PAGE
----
Engineers warn of aging system after steam pipe blast

FLATIRON DISTRICT, Manhattan (WABC) -- Expert engineers speculated Thursday the steam pipe explosion in the Flatiron District of Manhattan may have been caused by a pipe failure due to age, maintenance work or something unconnected that disturbed the steam pipe system.

"They have a big aging infrastructure problem they have to deal with," said Michael Tobias, founding principal of New York Engineers.

According to Con Edison, New York City is home to the country's largest steam power system.

More than 100 miles of underground piping carry steam from five plants to more than 1,600 customers in buildings around Manhattan where the steam is used for heating, cooling, and sterilization, according to the utility company.

Tobias said leaks are increasingly common in the city's nearly 150-year old system and explosions occur due to catastrophic failures caused by a variety of factors.

While steam pipe explosions are not common, blasts have happened more than a handful of times in New York City since 1987.

On July 18, 2007; just over 11 years ago, a deadly steam pipe explosion at East 41st Street and Lexington Avenue occurred in part due to a phenomenon known as a "water hammer," according to an incident investigation.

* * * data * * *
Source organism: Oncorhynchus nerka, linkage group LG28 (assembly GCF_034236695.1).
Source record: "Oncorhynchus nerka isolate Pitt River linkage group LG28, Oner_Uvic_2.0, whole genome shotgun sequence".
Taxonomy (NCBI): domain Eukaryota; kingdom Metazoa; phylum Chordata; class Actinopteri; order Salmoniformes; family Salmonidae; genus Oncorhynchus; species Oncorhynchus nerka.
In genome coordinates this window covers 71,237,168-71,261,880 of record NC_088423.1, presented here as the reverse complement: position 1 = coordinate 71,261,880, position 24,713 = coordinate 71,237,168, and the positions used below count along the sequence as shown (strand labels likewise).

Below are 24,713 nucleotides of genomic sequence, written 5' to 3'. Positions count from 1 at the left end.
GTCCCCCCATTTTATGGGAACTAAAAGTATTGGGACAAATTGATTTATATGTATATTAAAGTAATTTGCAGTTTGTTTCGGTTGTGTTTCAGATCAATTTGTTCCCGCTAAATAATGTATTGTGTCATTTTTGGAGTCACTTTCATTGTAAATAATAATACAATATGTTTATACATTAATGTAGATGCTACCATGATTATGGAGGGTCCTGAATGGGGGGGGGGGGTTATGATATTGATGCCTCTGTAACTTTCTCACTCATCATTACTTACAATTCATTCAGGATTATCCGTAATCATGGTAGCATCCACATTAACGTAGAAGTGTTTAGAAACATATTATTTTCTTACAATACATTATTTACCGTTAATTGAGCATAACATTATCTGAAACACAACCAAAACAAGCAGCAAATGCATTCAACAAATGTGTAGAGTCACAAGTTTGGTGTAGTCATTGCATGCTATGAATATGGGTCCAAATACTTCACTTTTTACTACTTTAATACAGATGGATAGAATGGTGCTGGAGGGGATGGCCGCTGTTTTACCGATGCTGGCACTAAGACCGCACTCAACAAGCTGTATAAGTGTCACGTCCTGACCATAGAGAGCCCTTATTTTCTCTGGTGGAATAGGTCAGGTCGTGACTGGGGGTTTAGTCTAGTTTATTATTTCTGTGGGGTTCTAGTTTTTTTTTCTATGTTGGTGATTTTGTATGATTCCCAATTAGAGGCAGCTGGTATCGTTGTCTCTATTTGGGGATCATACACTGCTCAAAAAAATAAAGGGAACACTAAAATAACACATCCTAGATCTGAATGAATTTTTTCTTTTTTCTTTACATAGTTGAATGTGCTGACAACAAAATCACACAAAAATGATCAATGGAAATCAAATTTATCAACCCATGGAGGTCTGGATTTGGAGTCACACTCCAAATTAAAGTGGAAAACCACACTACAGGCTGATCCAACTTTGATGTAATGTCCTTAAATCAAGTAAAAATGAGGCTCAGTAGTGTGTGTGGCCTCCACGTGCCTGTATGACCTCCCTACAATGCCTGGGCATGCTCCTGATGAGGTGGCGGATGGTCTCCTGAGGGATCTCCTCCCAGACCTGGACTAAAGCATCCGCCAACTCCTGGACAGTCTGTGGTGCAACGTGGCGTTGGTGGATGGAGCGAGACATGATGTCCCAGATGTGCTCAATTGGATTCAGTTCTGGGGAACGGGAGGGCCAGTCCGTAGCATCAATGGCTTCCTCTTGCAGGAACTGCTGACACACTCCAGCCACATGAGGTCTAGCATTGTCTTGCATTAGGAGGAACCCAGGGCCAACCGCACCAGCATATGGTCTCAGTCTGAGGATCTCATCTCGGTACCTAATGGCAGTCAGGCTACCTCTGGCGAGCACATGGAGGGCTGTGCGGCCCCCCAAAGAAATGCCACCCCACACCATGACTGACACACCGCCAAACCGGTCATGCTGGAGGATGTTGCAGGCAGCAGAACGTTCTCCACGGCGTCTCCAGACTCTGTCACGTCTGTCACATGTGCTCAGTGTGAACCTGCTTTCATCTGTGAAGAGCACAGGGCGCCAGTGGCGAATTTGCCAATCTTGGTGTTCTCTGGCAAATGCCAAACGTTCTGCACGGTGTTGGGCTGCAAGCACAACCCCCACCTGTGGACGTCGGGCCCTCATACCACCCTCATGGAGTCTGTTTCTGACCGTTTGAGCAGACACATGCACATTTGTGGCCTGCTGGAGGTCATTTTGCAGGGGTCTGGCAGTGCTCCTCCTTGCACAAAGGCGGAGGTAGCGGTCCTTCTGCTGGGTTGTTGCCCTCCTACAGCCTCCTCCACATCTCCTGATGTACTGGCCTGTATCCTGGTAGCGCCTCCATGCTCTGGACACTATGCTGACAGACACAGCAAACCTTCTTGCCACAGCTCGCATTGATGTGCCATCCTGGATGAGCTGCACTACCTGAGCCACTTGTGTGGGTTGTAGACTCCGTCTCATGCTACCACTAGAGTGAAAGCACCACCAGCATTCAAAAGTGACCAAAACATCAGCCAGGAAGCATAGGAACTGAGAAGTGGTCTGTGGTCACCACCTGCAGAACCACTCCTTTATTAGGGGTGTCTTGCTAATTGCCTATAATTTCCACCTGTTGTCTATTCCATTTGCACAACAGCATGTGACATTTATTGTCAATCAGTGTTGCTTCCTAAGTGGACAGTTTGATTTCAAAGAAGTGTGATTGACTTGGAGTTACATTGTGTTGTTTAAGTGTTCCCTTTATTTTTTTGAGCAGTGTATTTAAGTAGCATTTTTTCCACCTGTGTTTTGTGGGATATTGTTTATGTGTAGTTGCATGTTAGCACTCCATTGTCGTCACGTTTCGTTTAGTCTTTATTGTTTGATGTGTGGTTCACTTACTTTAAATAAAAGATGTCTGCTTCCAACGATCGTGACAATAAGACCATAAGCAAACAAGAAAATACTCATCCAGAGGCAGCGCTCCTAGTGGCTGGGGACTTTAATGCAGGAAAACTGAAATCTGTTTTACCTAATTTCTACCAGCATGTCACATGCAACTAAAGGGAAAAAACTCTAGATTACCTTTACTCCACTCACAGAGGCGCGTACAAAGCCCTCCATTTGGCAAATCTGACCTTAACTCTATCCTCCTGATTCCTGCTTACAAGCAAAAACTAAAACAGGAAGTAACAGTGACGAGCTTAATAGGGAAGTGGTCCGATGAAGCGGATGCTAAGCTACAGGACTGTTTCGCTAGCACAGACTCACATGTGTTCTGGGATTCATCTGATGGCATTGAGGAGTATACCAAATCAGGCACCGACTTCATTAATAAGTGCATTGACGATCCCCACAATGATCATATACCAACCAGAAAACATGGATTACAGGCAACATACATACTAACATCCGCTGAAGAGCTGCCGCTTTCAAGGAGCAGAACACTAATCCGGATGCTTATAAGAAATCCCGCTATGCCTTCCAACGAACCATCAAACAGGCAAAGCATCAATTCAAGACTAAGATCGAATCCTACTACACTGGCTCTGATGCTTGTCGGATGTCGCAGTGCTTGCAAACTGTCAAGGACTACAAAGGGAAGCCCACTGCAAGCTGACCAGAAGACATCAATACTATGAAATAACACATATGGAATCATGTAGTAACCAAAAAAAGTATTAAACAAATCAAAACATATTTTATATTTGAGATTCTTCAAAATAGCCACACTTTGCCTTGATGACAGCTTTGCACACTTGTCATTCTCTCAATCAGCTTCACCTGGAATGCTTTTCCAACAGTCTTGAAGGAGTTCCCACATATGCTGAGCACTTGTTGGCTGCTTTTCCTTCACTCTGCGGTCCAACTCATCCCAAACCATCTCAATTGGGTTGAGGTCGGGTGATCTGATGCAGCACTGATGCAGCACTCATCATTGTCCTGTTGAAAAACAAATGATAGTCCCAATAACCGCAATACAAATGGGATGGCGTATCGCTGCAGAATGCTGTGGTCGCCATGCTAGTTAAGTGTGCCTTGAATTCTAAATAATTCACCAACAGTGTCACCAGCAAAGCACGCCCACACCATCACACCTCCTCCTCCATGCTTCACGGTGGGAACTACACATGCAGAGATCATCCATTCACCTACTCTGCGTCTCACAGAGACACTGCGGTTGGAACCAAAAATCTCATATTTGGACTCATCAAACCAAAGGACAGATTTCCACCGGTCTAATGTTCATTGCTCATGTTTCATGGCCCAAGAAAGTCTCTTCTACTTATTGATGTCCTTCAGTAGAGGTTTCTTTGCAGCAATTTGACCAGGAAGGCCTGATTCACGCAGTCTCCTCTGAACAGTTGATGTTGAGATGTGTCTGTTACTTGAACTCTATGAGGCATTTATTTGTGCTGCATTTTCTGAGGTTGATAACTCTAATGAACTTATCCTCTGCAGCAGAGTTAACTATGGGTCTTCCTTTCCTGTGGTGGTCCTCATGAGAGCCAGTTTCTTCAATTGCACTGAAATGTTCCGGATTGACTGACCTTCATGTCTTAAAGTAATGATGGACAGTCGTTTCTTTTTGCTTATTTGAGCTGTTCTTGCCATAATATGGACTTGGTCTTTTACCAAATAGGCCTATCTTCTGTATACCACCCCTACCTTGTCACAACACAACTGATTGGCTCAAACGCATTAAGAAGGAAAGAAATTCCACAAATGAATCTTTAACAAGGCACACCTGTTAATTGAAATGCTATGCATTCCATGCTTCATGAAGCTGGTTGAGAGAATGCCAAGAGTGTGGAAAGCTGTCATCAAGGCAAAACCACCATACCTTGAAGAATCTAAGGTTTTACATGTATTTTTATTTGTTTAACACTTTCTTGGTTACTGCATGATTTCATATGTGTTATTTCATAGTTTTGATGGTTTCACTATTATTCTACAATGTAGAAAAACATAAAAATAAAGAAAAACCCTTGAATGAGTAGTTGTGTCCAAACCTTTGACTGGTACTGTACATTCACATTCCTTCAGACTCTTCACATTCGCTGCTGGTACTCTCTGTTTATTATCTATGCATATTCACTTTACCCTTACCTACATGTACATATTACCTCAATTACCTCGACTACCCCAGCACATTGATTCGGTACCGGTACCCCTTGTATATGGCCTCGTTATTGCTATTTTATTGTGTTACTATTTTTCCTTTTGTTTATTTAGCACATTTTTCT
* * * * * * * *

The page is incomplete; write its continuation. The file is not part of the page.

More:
A water hammer occurs when cool water comes in contact with the exterior of a steam pipe, cooling the pipe and causing steam inside the pipe to turn to water. The mixture of steam and water inside the pipe causes pressure to build which can lead to an explosion.

Debris from maintenance work had also clogged devices intended to release pressure on the pipe in the 2007 blast, according to the investigation.

Tobias speculated a water hammer could also be a factor in the blast Thursday at 5th Avenue and East 21st Street.

7 On Your Side Investigates found an open permit for work on a water main near the intersection set to begin next week, but the city's Emergency Management Commissioner expressed doubt the incidents were connected.

"They were going to work on the water main which is across the avenue from where that steam pipe was," said Commissioner Joseph Esposito. "So that permit and that work appears, right now, to have nothing to do with the steam pipe rupture."

While investigators try to determine what did cause the rupture, Tobias warned the city's system is becoming increasingly vulnerable to this type of failure.

"The pipes are getting older. They are getting more corroded, and the wall thickness of these pipes is decreasing which makes them more vulnerable to these leaks and more vulnerable to these catastrophic failures," Tobias said.


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